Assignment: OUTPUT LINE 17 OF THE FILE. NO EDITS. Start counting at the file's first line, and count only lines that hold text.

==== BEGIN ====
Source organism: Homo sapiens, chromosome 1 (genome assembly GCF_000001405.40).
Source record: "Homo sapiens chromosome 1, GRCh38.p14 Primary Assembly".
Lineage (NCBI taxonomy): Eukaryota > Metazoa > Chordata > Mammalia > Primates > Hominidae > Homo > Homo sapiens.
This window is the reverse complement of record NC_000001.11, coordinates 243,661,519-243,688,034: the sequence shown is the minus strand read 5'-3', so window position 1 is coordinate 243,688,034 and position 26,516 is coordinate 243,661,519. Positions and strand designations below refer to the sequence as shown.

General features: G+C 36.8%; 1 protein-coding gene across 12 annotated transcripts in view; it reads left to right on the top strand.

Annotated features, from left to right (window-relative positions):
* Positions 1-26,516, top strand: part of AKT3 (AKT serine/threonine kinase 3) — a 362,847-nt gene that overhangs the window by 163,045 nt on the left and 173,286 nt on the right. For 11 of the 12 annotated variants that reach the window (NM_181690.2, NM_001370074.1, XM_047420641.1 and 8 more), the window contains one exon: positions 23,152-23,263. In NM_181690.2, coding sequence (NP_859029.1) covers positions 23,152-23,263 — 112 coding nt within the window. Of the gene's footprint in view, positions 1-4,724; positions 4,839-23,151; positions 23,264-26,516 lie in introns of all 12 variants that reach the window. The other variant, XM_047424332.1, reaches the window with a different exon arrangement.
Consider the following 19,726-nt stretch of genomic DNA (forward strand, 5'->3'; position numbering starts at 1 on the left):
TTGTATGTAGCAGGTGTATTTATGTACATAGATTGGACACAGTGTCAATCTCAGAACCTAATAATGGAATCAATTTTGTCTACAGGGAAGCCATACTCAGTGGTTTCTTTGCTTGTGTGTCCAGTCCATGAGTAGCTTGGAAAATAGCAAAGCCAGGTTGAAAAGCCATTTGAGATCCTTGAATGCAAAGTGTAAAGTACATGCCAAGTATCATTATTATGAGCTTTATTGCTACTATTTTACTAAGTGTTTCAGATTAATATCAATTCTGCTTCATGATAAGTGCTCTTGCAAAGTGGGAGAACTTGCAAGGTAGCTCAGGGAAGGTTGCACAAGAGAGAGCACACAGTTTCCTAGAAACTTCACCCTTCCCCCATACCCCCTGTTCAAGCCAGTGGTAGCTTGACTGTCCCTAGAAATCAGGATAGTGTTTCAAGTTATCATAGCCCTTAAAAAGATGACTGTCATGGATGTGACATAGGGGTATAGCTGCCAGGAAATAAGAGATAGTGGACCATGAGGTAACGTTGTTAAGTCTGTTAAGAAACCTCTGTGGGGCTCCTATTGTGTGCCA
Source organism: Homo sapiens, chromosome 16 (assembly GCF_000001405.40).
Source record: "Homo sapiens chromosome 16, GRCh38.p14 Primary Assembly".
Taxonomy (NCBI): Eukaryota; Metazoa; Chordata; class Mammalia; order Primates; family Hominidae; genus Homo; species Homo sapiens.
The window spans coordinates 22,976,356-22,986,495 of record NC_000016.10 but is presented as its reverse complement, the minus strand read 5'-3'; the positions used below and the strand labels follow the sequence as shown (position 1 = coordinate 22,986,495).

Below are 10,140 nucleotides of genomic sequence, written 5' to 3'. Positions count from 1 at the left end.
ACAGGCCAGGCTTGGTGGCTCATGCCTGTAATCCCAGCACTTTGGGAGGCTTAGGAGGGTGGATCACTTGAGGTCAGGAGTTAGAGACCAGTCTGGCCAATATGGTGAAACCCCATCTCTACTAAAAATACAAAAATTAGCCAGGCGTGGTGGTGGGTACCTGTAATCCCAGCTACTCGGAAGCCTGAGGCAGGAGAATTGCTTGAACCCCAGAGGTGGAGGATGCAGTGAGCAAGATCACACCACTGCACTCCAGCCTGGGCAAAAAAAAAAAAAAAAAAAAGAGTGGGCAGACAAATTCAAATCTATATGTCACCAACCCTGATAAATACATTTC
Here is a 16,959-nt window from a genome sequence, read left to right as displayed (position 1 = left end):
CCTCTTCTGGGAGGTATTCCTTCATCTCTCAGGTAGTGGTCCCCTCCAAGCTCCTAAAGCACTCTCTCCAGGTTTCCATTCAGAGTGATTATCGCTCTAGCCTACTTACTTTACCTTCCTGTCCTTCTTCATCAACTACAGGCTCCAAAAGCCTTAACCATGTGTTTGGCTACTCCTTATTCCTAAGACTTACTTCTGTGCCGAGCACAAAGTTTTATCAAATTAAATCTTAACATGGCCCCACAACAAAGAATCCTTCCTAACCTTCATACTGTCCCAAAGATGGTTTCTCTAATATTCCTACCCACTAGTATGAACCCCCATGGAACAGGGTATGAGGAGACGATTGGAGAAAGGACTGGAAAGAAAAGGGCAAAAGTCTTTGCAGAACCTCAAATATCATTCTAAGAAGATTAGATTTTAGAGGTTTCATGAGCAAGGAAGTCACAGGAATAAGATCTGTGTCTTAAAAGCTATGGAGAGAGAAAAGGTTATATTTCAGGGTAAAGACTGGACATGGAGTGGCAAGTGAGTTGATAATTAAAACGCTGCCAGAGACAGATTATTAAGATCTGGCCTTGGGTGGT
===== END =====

CCTCTTCTGGGAGGTATTCCTTCATCTCTCAGGTAGTGGTCCCCTCCAAGCTCCTAAAGCACTCTCTCCAGGTTTCCATTCAGAGTGATTATCGCTCTAGCCTACTTACTTTACCTTCCTGTCCTTCTTCATCAACTACAGGCTCCAAAAGCCTTAACCATGTGTTTGGCTACTCCTTATTCCTAAGACTTACTTCTGTGCCGAGCACAAAGTTTTATCAAATTAAATCTTAACATGGCCCCACAACAAAGAATCCTTCCTAACCTTCATACTGTCCCAAAGATGGTTTCTCTAATATTCCTACCCACTAGTATGAACCCCCATGGAACAGGGTATGAGGAGACGATTGGAGAAAGGACTGGAAAGAAAAGGGCAAAAGTCTTTGCAGAACCTCAAATATCATTCTAAGAAGATTAGATTTTAGAGGTTTCATGAGCAAGGAAGTCACAGGAATAAGATCTGTGTCTTAAAAGCTATGGAGAGAGAAAAGGTTATATTTCAGGGTAAAGACTGGACATGGAGTGGCAAGTGAGTTGATAATTAAAACGCTGCCAGAGACAGATTATTAAGATCTGGCCTTGGGTGGT